For Ward, anarchy (or, perhaps less confrontationally, “anarchism”) is the study of organisation – of rule of a particular kind: self-rule, the orderly habits and interactions that come into being with the formation and maintenance of human groups.  Anarchism, as Ward explains,
is about the ways in which people organise themselves, [xi] 
and...
Anarchists are people who make a social and political philosophy out of the natural and spontaneous tendency of humans to associate together for their mutual benefit. [xii]
As Ward points out, the reality underlying this is undeniable: the speed, efficiency and *imagination with which people bring order to a situation which has potential for chaos is revealed whenever a group of people are aligned, in the sense of having a common interests and a common purpose.  It applies, for instance, at times of protest – at Climate Camp in the United Kingdom in 2008, for instance, and in the uprisings in Budapest in 1956 and in Prague in 1968, when good order and altruism were as solid as the commitment to sustain the revolutions.  During the Hungarian uprising, it was the custom in Budapest... 
... to put big boxes on street corners, and just a script over them, “This is for the wounded and for the families of the dead”.  They were set out in the morning and by noon they were full of money.[xiii]
Happenings like these are exceptional, of course.  In due course the revolutions are either suppressed or successful, and things go back to normal, and yet they have something to tell us which could be useful.  Among the students of revolution who have noticed the remarkably competent groupings and councils that come into being if given a chance, Hannah Arendt writes ... 
Each time they appeared, they sprang up as the spontaneous organs of the people, not only outside of all revolutionary parties but entirely unexpected by them and their leaders.  They were utterly neglected by statesmen, historians, political theorists and, most importantly, by the revolutionary tradition itself.  [Even sympathetic historians] regarded them as nothing more than essentially temporary organs in the revolutionary struggle for liberation; that is to say, they failed to understand to what extent the council system confronted them with an entirely new form of government, with a new public space for freedom. [xiv]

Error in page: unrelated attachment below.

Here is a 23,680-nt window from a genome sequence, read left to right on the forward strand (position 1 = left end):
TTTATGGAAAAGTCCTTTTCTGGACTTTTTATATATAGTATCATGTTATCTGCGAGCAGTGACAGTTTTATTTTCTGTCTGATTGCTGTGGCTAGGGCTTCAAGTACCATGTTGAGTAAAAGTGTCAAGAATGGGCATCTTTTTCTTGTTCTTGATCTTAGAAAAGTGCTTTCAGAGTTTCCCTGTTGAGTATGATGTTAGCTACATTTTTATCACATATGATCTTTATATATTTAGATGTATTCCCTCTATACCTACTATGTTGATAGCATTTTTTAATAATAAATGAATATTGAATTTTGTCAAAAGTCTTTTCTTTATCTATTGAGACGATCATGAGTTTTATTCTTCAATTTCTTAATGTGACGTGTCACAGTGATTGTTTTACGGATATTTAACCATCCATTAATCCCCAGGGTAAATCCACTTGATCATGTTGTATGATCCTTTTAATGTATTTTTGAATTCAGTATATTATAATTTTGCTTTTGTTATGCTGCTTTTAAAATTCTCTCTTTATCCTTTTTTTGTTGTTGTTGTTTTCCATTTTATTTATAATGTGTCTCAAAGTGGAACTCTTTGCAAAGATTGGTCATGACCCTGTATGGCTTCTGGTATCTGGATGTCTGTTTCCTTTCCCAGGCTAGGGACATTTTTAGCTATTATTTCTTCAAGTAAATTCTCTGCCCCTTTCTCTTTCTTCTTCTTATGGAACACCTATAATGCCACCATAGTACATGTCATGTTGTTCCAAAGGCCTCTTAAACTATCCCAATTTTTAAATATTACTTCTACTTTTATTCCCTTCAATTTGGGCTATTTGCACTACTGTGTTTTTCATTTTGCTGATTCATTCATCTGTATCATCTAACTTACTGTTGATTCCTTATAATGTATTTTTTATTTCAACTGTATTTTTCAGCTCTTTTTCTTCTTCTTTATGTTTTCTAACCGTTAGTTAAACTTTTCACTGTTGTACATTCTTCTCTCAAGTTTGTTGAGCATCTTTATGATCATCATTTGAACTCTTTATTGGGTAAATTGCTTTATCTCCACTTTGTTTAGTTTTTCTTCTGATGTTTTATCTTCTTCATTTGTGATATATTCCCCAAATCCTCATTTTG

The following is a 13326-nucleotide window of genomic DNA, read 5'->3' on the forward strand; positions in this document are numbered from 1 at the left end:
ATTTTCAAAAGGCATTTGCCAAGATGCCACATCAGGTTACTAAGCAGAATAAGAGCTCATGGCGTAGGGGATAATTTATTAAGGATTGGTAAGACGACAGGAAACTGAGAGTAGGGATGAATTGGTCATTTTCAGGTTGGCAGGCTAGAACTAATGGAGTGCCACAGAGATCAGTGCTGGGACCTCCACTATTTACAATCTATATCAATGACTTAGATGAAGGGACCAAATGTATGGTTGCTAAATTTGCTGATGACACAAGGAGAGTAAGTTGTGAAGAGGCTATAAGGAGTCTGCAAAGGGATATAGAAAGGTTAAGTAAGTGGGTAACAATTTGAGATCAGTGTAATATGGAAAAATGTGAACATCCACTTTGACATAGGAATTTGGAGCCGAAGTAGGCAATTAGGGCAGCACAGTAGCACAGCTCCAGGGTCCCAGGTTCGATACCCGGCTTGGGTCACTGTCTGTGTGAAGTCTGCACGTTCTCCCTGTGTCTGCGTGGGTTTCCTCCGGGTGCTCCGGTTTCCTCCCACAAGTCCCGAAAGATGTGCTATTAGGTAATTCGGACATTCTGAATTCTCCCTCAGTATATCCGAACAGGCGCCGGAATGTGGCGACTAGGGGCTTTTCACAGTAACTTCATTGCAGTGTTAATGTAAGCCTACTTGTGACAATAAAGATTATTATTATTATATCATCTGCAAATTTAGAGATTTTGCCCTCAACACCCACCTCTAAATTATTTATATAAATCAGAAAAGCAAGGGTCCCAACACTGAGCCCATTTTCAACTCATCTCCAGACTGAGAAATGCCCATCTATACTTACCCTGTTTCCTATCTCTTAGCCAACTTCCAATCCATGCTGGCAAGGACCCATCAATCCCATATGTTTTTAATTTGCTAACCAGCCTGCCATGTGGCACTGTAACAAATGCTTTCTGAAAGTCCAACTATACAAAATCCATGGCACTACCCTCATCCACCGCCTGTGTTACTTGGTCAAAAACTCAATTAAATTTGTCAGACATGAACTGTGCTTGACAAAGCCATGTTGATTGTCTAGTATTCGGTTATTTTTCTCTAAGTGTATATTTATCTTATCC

The emphasis here is on what can be done in practice (a bottom-up way of thinking), rather than on ambitions about having to do a lot of demolition first. 
On the other hand, the state’s natural reflex is to make things difficult, even without intending to do so.  The essential freedoms and resources which enable local action are eroded by governments, and, in some cases, such as education, their elimination is comprehensive.  And in terms of sheer practical possibility, too, the option of effective local community is becoming more remote: it is harder to make practical sense of things, for instance, in a locality which has lost its post office, hospital, school, surgery, shops, abattoir, railway station, local trades, church, magistrates court, probation services and local presence in farmland, and where it is difficult to decide on a collective celebration, owing to (amongst other things) prohibitions on grounds of health and safety, the fees and lead-times needed for an entertainments licence, and the sense that there is no cultural expression which does not exclude or offend many or most of the people living there.  
And yet, anarchism, in the cool, practical, local sense intended by Colin Ward, recognises that we innate community-builders ought to concentrate on what we can positively do.  We have a talent for order, and the inherited culture and accomplishments of the modern world are mainly the product of this talent.  The history of social inventions, the institutions and social capital that give us existence as a recognisable and living society, is the history of anarchism in this sense.  Medicine – the science and the institutions – were the product of voluntary persistence, backed by charitable donations, as were the schools and universities.  The whole of our inheritance of education was invented and made to happen by citizens, investing their time and talent in schools and colleges, in teaching as a creative skill in its own right, in sustaining diversity, and in increasing access.  Even such fundamentals as insurance against accident, sickness and loss of income – arranged through the friendly societies, and owned by their members – were voluntary enterprises and, from their start in the eighteenth century to their displacement by a state system in 1911, they had expanded their reach to almost universal coverage of working people.  The organic movement began as a citizens’ inspiration, developing its authority and its scientific standing by using its freedom to decide for itself.[xv]